How To Clean Your Glasses Without a Streak in Sight

Photo: Stocksy / Pedro Merino
Peering out at the world through smeared, greasy lenses is no way to live your life. And yet, for the estimated 164 million U.S. adults rocking eyeglasses every day, it can be difficult to find a moment to clean your lenses so you can see the world clearly. Luckily, there's an optometrist-approved strategy for cleaning your glasses without a streak in sight.

"It is Important to clean glasses because it improves vision and clarity, and it also can be a safety factor," says Selena Chan, OD, of Pacific Rims Optometry in San Francisco. Over time, your glasses collect dust and bacteria that can cause eye infections. Smudges even contributing to eyestrain and headaches.

Experts In This Article
  • Selena Chan, OD, optometrist with Pacific Rims Optometry in San Francisco

Taking a moment to clean your glasses is a simple, effective way of looking after your future well-being, and you need to do it a lot more often than you think. "You need to clean your glasses at least once every day," says Dr. Chan. "Sometimes the eyeglasses may need to be cleaned more often if the lenses become dirty."

For example, if you're throwing them in your purse without a case, you may want to make a point of giving them a quick cleaning before going back to work or snuggling up with a book.

Now, as you might guess, cleaning your glasses isn't exactly rocket science, but it is a subtle art that deserves a moment of care and attention. (This technique works equally well to clean your sunglasses.) Below, Dr. Chan walks you through the step-by-step process of seeing clearly. Ready?

How to clean your eyeglasses properly, according to an optometrist

1. Gather your supplies and wash your hands

To give your glasses a nice cleaning, you really only need a bottle of lens cleaner and a microfiber cloth. That's it. "Obtain lens cleaner and microfiber cloth that is suitable for your specific types of lenses from your local optometrist," says Dr. Chan. If you don't have glass cleaner at the moment, but need clear vision stat, you can also use rubbing alcohol or gentle dishwashing soap.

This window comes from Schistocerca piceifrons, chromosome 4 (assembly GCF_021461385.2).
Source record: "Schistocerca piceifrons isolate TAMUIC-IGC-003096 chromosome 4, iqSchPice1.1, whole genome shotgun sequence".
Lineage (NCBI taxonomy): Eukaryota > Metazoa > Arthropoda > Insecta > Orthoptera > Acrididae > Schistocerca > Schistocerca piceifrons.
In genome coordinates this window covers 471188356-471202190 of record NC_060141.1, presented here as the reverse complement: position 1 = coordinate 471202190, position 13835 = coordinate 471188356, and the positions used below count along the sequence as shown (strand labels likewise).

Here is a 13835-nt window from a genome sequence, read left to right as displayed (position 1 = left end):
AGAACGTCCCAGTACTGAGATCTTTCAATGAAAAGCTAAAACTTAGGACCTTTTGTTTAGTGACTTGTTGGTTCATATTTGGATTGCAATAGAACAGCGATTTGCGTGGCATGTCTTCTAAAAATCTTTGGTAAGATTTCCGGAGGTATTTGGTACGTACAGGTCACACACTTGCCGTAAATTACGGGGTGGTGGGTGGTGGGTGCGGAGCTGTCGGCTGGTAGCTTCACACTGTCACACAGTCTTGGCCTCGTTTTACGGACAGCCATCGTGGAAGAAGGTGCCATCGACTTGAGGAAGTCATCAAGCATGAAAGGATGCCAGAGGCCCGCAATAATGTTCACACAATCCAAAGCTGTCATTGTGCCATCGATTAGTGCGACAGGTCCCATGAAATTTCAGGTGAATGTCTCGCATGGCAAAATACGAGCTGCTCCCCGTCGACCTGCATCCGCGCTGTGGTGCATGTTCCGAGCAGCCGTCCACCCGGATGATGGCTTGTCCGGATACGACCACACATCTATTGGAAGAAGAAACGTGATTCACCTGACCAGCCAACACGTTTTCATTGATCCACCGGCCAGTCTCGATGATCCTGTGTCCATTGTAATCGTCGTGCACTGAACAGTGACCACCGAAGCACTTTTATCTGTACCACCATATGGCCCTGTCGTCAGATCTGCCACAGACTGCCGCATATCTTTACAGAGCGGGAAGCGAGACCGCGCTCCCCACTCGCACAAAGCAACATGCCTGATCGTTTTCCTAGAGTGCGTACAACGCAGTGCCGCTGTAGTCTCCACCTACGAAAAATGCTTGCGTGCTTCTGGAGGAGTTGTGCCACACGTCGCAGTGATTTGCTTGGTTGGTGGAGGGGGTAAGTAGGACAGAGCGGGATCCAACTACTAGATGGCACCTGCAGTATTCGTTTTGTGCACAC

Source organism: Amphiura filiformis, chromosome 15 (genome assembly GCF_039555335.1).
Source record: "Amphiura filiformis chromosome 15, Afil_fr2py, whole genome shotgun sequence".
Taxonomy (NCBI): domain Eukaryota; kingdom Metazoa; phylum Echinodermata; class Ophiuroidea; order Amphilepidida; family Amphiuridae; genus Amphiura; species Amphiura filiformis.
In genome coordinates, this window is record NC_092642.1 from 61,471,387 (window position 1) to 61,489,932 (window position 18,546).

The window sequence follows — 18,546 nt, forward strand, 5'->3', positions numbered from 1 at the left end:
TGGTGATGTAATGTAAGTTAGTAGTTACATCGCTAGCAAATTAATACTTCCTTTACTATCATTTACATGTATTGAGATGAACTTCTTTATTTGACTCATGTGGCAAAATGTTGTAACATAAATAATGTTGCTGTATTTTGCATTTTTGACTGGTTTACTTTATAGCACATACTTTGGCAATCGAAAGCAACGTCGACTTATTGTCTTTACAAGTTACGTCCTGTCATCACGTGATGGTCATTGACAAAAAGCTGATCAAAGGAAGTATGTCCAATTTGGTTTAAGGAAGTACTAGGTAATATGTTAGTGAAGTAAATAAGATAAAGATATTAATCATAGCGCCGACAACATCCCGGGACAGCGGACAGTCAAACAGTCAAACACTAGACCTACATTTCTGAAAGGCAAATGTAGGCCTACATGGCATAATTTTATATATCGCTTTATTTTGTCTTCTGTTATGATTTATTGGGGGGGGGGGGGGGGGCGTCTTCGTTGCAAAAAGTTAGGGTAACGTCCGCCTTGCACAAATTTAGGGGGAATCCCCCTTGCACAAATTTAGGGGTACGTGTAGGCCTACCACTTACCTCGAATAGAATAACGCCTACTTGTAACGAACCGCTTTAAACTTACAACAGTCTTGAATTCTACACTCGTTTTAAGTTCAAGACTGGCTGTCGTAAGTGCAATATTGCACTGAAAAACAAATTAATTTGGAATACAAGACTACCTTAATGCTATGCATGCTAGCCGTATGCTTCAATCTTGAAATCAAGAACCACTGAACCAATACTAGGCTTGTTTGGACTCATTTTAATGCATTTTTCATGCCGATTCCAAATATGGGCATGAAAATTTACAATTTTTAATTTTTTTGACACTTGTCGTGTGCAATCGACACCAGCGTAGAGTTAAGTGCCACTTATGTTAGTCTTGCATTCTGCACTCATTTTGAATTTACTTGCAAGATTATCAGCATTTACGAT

Once your supplies are together, wash your hands so you don't wind up adding more bacteria to your glasses.

2. Clean your glasses

You're ready to go. Spray the lens cleaner liberally on the lenses and frames, or apply the rubbing alcohol or dish soap. Run your glasses under lukewarm water and shake them dry. (Don't use paper towels, your T-shirt, or cloth towels to dry them; these materials are too abrasive for prescription lenses.)

3.  Check your glasses for fingerprints and/or debris

Finally, "wipe fingerprints and dirt off with microfiber cloth until clean," says Dr. Chan. Not to be repetitive, but you really don't want to use a normal cloth here. It will shorten the lifespan of your glasses and may even cause more smearing, which is totally counterproductive.

Add the finishing touches and—bam—you can see clearly now, the smudges are gone.

How to know if it's time to replace your glasses instead of just giving them a good cleaning

There comes a time when no diligent cleaning routine can rescue your glasses. Dr. Chan says there are a few red flags to look out for. "Some signs [that it's time to replace your glasses] include: scratches in the lens, coating starting to peel from the edge, or your vision isn't as good as it used to be," she explains. "It is recommended that we should get new lenses every year or two depending on your vision needs and how much wear and tear the glasses have had."

If you start to notice that your glasses have seen better days, make an appointment to see your optometrist. It may be time to retire your pair and get some new frames to help you see the world around you.

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